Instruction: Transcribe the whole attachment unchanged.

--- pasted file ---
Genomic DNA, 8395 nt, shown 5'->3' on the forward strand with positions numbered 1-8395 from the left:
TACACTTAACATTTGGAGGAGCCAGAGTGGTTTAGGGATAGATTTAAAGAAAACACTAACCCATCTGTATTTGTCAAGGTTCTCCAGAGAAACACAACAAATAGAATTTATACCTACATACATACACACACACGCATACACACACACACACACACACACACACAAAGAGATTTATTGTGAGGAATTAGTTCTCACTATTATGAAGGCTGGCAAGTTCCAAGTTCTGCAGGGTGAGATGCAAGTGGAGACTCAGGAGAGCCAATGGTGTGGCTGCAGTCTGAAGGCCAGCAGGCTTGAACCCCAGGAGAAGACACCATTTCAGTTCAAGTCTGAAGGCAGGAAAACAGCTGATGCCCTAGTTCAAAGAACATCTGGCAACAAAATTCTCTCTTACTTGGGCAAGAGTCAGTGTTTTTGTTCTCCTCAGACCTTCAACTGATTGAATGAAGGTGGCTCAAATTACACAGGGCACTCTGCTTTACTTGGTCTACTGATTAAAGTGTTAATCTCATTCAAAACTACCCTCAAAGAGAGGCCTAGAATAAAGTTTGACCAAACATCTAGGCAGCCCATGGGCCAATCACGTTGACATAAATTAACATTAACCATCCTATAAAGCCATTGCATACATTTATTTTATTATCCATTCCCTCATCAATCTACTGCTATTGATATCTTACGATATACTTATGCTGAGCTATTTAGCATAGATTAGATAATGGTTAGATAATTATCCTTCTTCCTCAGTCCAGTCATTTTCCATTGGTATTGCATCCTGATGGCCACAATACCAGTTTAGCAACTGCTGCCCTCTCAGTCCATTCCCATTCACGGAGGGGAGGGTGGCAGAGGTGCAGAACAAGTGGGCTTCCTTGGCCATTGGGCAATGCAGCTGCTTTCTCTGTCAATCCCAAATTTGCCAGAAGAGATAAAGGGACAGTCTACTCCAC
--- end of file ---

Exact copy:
Genomic DNA, 8395 nt, shown 5'->3' on the forward strand with positions numbered 1-8395 from the left:
TACACTTAACATTTGGAGGAGCCAGAGTGGTTTAGGGATAGATTTAAAGAAAACACTAACCCATCTGTATTTGTCAAGGTTCTCCAGAGAAACACAACAAATAGAATTTATACCTACATACATACACACACACGCATACACACACACACACACACACACACACAAAGAGATTTATTGTGAGGAATTAGTTCTCACTATTATGAAGGCTGGCAAGTTCCAAGTTCTGCAGGGTGAGATGCAAGTGGAGACTCAGGAGAGCCAATGGTGTGGCTGCAGTCTGAAGGCCAGCAGGCTTGAACCCCAGGAGAAGACACCATTTCAGTTCAAGTCTGAAGGCAGGAAAACAGCTGATGCCCTAGTTCAAAGAACATCTGGCAACAAAATTCTCTCTTACTTGGGCAAGAGTCAGTGTTTTTGTTCTCCTCAGACCTTCAACTGATTGAATGAAGGTGGCTCAAATTACACAGGGCACTCTGCTTTACTTGGTCTACTGATTAAAGTGTTAATCTCATTCAAAACTACCCTCAAAGAGAGGCCTAGAATAAAGTTTGACCAAACATCTAGGCAGCCCATGGGCCAATCACGTTGACATAAATTAACATTAACCATCCTATAAAGCCATTGCATACATTTATTTTATTATCCATTCCCTCATCAATCTACTGCTATTGATATCTTACGATATACTTATGCTGAGCTATTTAGCATAGATTAGATAATGGTTAGATAATTATCCTTCTTCCTCAGTCCAGTCATTTTCCATTGGTATTGCATCCTGATGGCCACAATACCAGTTTAGCAACTGCTGCCCTCTCAGTCCATTCCCATTCACGGAGGGGAGGGTGGCAGAGGTGCAGAACAAGTGGGCTTCCTTGGCCATTGGGCAATGCAGCTGCTTTCTCTGTCAATCCCAAATTTGCCAGAAGAGATAAAGGGACAGTCTACTCCAC